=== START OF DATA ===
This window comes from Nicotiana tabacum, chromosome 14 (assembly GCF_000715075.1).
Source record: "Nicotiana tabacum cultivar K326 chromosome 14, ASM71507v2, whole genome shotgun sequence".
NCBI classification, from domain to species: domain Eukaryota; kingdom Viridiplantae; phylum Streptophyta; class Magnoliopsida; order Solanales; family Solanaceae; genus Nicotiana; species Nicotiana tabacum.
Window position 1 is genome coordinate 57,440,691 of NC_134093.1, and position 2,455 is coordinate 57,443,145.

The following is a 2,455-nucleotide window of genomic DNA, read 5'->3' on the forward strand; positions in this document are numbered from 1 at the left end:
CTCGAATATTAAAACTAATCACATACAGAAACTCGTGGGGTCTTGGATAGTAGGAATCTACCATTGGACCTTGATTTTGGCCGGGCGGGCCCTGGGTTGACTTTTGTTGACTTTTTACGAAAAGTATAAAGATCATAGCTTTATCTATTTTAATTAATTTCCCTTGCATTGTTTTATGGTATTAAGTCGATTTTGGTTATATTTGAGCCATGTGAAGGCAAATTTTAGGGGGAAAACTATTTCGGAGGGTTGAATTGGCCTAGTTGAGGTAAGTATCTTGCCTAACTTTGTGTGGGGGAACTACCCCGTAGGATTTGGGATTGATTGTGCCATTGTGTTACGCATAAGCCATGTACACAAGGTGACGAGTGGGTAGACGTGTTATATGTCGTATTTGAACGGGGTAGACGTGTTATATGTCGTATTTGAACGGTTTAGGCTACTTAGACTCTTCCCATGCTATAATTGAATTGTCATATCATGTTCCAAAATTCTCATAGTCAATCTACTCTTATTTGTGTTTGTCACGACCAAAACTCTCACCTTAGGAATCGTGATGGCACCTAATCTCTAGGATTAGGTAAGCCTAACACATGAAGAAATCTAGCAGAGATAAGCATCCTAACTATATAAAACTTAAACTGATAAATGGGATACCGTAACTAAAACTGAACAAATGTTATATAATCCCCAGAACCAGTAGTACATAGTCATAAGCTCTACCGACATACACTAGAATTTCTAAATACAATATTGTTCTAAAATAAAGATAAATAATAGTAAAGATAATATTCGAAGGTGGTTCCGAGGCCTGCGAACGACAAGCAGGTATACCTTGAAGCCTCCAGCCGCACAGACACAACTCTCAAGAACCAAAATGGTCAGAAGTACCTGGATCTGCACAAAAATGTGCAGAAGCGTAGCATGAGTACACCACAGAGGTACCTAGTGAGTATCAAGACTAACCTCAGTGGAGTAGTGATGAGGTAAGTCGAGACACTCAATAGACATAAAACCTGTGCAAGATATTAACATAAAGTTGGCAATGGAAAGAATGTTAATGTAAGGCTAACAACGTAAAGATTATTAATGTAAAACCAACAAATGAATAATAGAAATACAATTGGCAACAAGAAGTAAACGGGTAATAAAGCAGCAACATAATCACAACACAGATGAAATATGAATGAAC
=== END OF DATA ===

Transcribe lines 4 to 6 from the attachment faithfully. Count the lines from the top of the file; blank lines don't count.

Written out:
Window position 1 is genome coordinate 57,440,691 of NC_134093.1, and position 2,455 is coordinate 57,443,145.

The following is a 2,455-nucleotide window of genomic DNA, read 5'->3' on the forward strand; positions in this document are numbered from 1 at the left end:
CTCGAATATTAAAACTAATCACATACAGAAACTCGTGGGGTCTTGGATAGTAGGAATCTACCATTGGACCTTGATTTTGGCCGGGCGGGCCCTGGGTTGACTTTTGTTGACTTTTTACGAAAAGTATAAAGATCATAGCTTTATCTATTTTAATTAATTTCCCTTGCATTGTTTTATGGTATTAAGTCGATTTTGGTTATATTTGAGCCATGTGAAGGCAAATTTTAGGGGGAAAACTATTTCGGAGGGTTGAATTGGCCTAGTTGAGGTAAGTATCTTGCCTAACTTTGTGTGGGGGAACTACCCCGTAGGATTTGGGATTGATTGTGCCATTGTGTTACGCATAAGCCATGTACACAAGGTGACGAGTGGGTAGACGTGTTATATGTCGTATTTGAACGGGGTAGACGTGTTATATGTCGTATTTGAACGGTTTAGGCTACTTAGACTCTTCCCATGCTATAATTGAATTGTCATATCATGTTCCAAAATTCTCATAGTCAATCTACTCTTATTTGTGTTTGTCACGACCAAAACTCTCACCTTAGGAATCGTGATGGCACCTAATCTCTAGGATTAGGTAAGCCTAACACATGAAGAAATCTAGCAGAGATAAGCATCCTAACTATATAAAACTTAAACTGATAAATGGGATACCGTAACTAAAACTGAACAAATGTTATATAATCCCCAGAACCAGTAGTACATAGTCATAAGCTCTACCGACATACACTAGAATTTCTAAATACAATATTGTTCTAAAATAAAGATAAATAATAGTAAAGATAATATTCGAAGGTGGTTCCGAGGCCTGCGAACGACAAGCAGGTATACCTTGAAGCCTCCAGCCGCACAGACACAACTCTCAAGAACCAAAATGGTCAGAAGTACCTGGATCTGCACAAAAATGTGCAGAAGCGTAGCATGAGTACACCACAGAGGTACCTAGTGAGTATCAAGACTAACCTCAGTGGAGTAGTGATGAGGTAAGTCGAGACACTCAATAGACATAAAACCTGTGCAAGATATTAACATAAAGTTGGCAATGGAAAGAATGTTAATGTAAGGCTAACAACGTAAAGATTATTAATGTAAAACCAACAAATGAATAATAGAAATACAATTGGCAACAAGAAGTAAACGGGTAATAAAGCAGCAACATAATCACAACACAGATGAAATATGAATGAAC